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Itís all for one and one for all when HHS golf team tees off

By Caleb Frey -   Mar 29, 2007

HHS Golfer Andrew Noto
Photo by Caleb Frey
HHS Golfer Andrew Noto

On a slightly breezy, overcast day at Willowdale Country Club with the sun just peeking out from behind white cloud cover, the Hahnville High Varsity Golf Team took to the links against E.D. White and Terrebonne high schools, but they approach each contest the same. Like The Three Musketeers, it's all for one, and one for all.

And while the saying may sound cliched, it describes the team's style of play to a 'tee.í The core squad consists of three starters, seniors Derek Bonvillain, Dayton Bordelon and junior Andrew Noto.

While the boys are still in their teens, Noto and Bordelon have been swinging the clubs since about the time they could walk.

Bonvillain, the self-professed baby of the bunch, started about four years ago, but has taken quite a shine to the game which reflects in his poised play.

Bordelon and Noto were both invited to the Tiger Woods Golf Event in 2000 when they were 11 and 10 years old respectively – no small feat for two youngsters.

But they haven't let early success go to their heads. Rooted in strong work ethic on and off the course, all three are excellent students with their choice of colleges to attend.

On top of that, they're just really nice kids.

Bordelonís father started in his early 30s and got him playing at a really young age, he said.

"I like the fact that it's an independent sport, while still being part of a team," Bordelon said. "It's all about what I do out there. I can't rely on another teammate for me to play well."

He plays with a stern look of concentration at all times and has a crushing drive, but at heart he's just a humble young man trying to make his way.

He's got his sights set on Mcneese State for life after high school, but he's keeping his options open and weighing the offers as they come in.

Even though the afternoon didn't quite start out like he had hoped, a strong finish with birdies on three of the final four holes helped him regain confidence on a course he's no stranger to.

His best score he can recall came at Willowdale about a year ago where he shot a 66, a stellar score of 30 over the first nine holes.

Teammate Bonvillain doesn't have quite the experience of his counterparts, but you wouldn't know it by watching him play.

He's a pretty cool customer on the greens, but he shows the most emotion out of the bunch, which for a golfer could simply be a funny lift of the leg after a slice, or just a smirk to say, "yeah, I could have hit that one better," after a drive.

Unlike the outbursts of emotion one expects in a football or basketball game, golfers normally don't share that privilege and it's easy to see that Bonvillain shows tremendous self-restraint on the course, especially when emotion for athletes can equal tremendous catharsis.

His older brother got him into the sport about four years ago, Bonvillain said, which is where he found that he had a true knack for the game.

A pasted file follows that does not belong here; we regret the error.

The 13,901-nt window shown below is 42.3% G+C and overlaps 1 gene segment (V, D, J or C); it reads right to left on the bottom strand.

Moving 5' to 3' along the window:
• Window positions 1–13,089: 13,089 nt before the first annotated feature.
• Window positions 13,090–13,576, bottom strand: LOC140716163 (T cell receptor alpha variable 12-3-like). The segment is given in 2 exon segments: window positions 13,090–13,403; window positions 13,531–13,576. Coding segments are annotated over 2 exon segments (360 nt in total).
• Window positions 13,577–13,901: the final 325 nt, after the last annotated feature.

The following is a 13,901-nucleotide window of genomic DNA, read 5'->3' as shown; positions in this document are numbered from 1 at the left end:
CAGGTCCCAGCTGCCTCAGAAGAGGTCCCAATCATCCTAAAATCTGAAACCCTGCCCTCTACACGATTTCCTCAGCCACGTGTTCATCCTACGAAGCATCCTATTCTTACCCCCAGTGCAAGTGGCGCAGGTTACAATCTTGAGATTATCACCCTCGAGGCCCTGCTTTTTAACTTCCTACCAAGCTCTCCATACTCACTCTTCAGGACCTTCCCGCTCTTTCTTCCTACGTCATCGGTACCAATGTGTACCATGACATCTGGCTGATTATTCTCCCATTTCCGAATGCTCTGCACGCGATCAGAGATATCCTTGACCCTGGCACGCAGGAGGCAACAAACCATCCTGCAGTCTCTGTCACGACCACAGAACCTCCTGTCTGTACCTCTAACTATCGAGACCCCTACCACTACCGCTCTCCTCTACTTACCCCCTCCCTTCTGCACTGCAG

The independence displayed in golf lured him in and has kept him trotting along.

"Golf is mostly a single person game," Bonvillain said. "You are responsible for everything on your own. Your practice, your play, you do it all by yourself."

Hoping that his golf career doesn't end after high school, he's planning on walking on to the Louisiana Tech golf team, while majoring in chemical engineering.

Being away from home shouldn't be much of a problem for Bonvillain - his best score ever was a 69 at Lake Charles Country club last year.

The squad is rounded out with the youngest of the three in junior Noto, and arguably the best on the team, although you would never catch him saying that.

His stroke and style is reminiscent of a longtime golf veteran, which at 16 he kind of already is.

His dad played collegiate golf at Nicholls State and started Noto out in the trenches at the tender age of two.

His rooting in golf is evident in his play, his stance, his shots, and his attitude towards opposing teams.

He makes small talk with the opposing players, always tells them nice shot when he sees one and simply plays with class, as do all his teammates.

Like his team, he finds the independence of the game its greatest asset.

"I played baseball for a long time, but with golf it's different," Noto said. "When you lose, it's your fault."

He's hoping to play division I golf, but hasn't determined where just yet. With a straight A average, his options are looking pretty solid both academically and athletically.

"Coach always says school first," Noto said. Those are words he takes to heart and feels if he can use his skill at golf to get a great education, he's going to do it.

Even with so much on his plate, Noto doesn't let the pressure get to him.

His best score ever was in a qualifying round where he shot a 67 at Oak Horn just this past summer.

Hahnville Coach Ronnie Cantrelle has the utmost faith in his guys arriving at the halfway point of this season, he said, and would like to bring the state championship to St. Charles Parish.

"We came up just a little short last year, ending up runners-up in State," Cantrelle said. "We have a really good shot of being there again and winning this time."

The big test comes April 24 during the boys regional at Willowdale Country Club.

Approximately 10 boy's teams will participate with the top 4 qualifying for state.

The top 15 individual scores also qualify for state play, Cantrelle said, so his boys have two ways to get in.

Regardless of the outcome, Cantrelle said he's proud of his team and truly thinks they are all special individuals and just plain good people.

To end on another clichť, the apple doesn't fall far from the tree in that respect.

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